From Criminal Defense Wiki
Jump to navigationJump to search


In modern law, kidnapping is generally described as the crime of seizing and taking away a person by force or fraud. However, at common law, kidnapping referred to a more specific action: the crime of forcibly abducting a person from his or her own country and sending the person to another. Kidnapping may be categorized into various types of offenses, including:

Aggravated kidnapping: kidnapping accompanied by some type of an aggravating factor (e.g. injury to victim or demand for ransom. When kidnapping involves a demand for ransom, it can be categorized as a capital offense.

Child-napping: the kidnapping of a minor

Kidnapping by cesarean: the crime of forcibly abducting a person from his or her own country and sending the person to another

Model Penal Code

Under the Model Penal Code, section 212 addresses kidnapping and related offenses. A person is guilty of kidnapping if he unlawfully removes another from his place of residence or business, or a substantial distance from the vicinity where he is found, or if he unlawfully confines another for a substantial period in a place of isolation, with any of the following purposes:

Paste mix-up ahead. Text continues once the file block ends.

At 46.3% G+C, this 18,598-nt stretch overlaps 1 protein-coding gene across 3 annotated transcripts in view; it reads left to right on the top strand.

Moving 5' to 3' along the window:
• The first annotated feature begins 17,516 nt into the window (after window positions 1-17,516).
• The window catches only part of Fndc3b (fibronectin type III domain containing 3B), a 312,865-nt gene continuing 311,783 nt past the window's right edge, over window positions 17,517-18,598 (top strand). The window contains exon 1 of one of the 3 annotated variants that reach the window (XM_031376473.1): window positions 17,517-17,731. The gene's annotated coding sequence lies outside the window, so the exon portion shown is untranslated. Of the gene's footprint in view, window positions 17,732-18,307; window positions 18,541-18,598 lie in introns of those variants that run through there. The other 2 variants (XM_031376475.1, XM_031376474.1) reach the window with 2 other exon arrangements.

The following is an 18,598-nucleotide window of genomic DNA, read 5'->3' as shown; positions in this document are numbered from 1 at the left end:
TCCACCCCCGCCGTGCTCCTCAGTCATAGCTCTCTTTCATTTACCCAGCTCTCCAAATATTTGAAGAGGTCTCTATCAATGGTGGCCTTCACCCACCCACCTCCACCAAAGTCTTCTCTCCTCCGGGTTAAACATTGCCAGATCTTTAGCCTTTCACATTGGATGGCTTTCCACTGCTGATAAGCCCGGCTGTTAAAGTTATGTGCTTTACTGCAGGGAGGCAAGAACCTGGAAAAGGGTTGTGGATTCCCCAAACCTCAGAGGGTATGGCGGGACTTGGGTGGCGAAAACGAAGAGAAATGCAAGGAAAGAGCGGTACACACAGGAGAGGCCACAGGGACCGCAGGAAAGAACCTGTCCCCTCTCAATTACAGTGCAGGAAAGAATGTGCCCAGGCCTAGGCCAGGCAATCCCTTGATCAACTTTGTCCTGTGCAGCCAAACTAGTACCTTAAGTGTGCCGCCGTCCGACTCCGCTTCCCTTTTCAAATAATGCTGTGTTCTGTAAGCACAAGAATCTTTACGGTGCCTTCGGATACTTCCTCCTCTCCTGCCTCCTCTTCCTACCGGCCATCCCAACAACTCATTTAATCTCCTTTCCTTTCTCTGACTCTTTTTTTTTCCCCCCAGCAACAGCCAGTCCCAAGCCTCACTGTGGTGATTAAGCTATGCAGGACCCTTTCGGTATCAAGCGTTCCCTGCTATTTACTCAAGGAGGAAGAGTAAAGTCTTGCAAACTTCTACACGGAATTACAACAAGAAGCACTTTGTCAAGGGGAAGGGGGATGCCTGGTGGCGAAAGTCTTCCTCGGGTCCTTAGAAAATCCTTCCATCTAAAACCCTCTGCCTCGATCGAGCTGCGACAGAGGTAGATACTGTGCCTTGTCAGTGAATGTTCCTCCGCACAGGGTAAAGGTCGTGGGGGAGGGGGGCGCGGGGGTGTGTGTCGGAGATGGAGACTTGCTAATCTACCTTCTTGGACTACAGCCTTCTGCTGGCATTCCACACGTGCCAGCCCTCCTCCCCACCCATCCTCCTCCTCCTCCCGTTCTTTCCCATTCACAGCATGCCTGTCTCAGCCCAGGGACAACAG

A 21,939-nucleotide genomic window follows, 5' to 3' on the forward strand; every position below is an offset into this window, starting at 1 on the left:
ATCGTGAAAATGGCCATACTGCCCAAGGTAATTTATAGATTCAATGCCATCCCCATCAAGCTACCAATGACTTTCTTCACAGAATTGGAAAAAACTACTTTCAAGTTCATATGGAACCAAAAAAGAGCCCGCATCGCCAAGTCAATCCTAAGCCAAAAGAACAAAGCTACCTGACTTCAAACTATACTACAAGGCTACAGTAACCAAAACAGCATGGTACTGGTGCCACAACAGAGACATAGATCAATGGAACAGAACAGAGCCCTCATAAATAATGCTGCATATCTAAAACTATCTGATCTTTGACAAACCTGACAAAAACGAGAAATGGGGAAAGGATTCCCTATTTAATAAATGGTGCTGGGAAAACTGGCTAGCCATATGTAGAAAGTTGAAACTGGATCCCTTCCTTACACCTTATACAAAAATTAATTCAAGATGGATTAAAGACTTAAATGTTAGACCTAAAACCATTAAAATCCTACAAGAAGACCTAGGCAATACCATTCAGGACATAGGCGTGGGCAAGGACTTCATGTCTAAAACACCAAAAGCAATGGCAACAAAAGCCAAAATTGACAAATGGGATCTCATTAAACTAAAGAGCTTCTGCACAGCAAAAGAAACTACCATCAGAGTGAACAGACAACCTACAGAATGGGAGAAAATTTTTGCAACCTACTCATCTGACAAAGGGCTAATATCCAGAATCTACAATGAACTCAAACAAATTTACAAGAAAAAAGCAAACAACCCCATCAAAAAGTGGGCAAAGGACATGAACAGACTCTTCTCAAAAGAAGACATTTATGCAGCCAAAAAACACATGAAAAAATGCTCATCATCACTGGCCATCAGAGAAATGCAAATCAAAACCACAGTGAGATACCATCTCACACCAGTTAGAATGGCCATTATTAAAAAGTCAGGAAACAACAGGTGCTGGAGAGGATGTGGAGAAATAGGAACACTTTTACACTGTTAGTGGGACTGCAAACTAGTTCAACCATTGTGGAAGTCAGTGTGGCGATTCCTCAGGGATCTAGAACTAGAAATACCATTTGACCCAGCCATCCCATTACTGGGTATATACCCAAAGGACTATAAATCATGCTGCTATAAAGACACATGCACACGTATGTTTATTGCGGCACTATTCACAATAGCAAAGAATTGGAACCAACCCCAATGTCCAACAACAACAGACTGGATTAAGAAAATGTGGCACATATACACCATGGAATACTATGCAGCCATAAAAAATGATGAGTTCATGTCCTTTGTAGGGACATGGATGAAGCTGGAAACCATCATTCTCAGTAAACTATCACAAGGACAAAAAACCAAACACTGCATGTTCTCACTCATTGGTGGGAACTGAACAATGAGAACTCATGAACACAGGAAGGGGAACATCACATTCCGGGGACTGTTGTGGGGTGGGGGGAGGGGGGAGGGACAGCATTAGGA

(a) to hold for ransom or reward, or as a shield or hostage; or

(b) to facilitate commission of any felony or flight thereafter; or

(c) to inflict bodily injury on or to terrorize the victim or another; or

(d) to interfere with the performance of any governmental or political function.[1]

Usually, kidnapping is considered a felony in the first degree unless the defendant voluntarily releases the victim alive and in a safe place prior to the trial. In such a case, the kidnapping would be a felony in the second degree. In the MPC, unlawful confinement is defined as confinement accomplished by force, threat, deception, or, if the victim is under 14 or is incompetent, is accomplished without the consent of the child's parent or guardian.[2]


  1. Model Penal Code, § 212.1 (2001)
  2. Model Penal Code, § 212.1 (2001)